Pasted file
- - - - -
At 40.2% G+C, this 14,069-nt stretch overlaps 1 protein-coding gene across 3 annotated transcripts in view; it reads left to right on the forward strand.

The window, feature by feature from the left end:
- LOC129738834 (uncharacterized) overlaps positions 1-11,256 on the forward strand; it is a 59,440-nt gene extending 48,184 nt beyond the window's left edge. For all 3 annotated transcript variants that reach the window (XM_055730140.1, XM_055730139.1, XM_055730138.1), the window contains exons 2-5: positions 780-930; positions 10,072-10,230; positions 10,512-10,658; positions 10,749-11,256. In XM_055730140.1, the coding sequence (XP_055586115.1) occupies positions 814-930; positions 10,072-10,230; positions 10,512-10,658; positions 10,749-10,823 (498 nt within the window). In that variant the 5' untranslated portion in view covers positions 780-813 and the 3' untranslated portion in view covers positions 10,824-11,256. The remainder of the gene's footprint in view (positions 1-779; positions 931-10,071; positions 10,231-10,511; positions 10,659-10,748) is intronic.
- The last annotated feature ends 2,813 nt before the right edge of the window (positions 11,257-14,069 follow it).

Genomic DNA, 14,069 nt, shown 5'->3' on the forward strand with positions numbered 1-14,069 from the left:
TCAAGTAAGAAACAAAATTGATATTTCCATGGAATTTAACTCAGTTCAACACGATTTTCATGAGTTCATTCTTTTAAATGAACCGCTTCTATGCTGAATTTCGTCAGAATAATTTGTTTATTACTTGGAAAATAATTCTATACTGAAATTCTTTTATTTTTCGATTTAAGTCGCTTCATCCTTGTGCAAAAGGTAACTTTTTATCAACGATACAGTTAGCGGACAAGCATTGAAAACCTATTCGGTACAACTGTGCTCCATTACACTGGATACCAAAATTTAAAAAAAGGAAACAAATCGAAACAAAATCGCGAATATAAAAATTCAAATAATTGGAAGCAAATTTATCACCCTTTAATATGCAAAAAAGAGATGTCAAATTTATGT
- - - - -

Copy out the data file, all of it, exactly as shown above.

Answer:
At 40.2% G+C, this 14,069-nt stretch overlaps 1 protein-coding gene across 3 annotated transcripts in view; it reads left to right on the forward strand.

The window, feature by feature from the left end:
- LOC129738834 (uncharacterized) overlaps positions 1-11,256 on the forward strand; it is a 59,440-nt gene extending 48,184 nt beyond the window's left edge. For all 3 annotated transcript variants that reach the window (XM_055730140.1, XM_055730139.1, XM_055730138.1), the window contains exons 2-5: positions 780-930; positions 10,072-10,230; positions 10,512-10,658; positions 10,749-11,256. In XM_055730140.1, the coding sequence (XP_055586115.1) occupies positions 814-930; positions 10,072-10,230; positions 10,512-10,658; positions 10,749-10,823 (498 nt within the window). In that variant the 5' untranslated portion in view covers positions 780-813 and the 3' untranslated portion in view covers positions 10,824-11,256. The remainder of the gene's footprint in view (positions 1-779; positions 931-10,071; positions 10,231-10,511; positions 10,659-10,748) is intronic.
- The last annotated feature ends 2,813 nt before the right edge of the window (positions 11,257-14,069 follow it).

Genomic DNA, 14,069 nt, shown 5'->3' on the forward strand with positions numbered 1-14,069 from the left:
TCAAGTAAGAAACAAAATTGATATTTCCATGGAATTTAACTCAGTTCAACACGATTTTCATGAGTTCATTCTTTTAAATGAACCGCTTCTATGCTGAATTTCGTCAGAATAATTTGTTTATTACTTGGAAAATAATTCTATACTGAAATTCTTTTATTTTTCGATTTAAGTCGCTTCATCCTTGTGCAAAAGGTAACTTTTTATCAACGATACAGTTAGCGGACAAGCATTGAAAACCTATTCGGTACAACTGTGCTCCATTACACTGGATACCAAAATTTAAAAAAAGGAAACAAATCGAAACAAAATCGCGAATATAAAAATTCAAATAATTGGAAGCAAATTTATCACCCTTTAATATGCAAAAAAGAGATGTCAAATTTATGT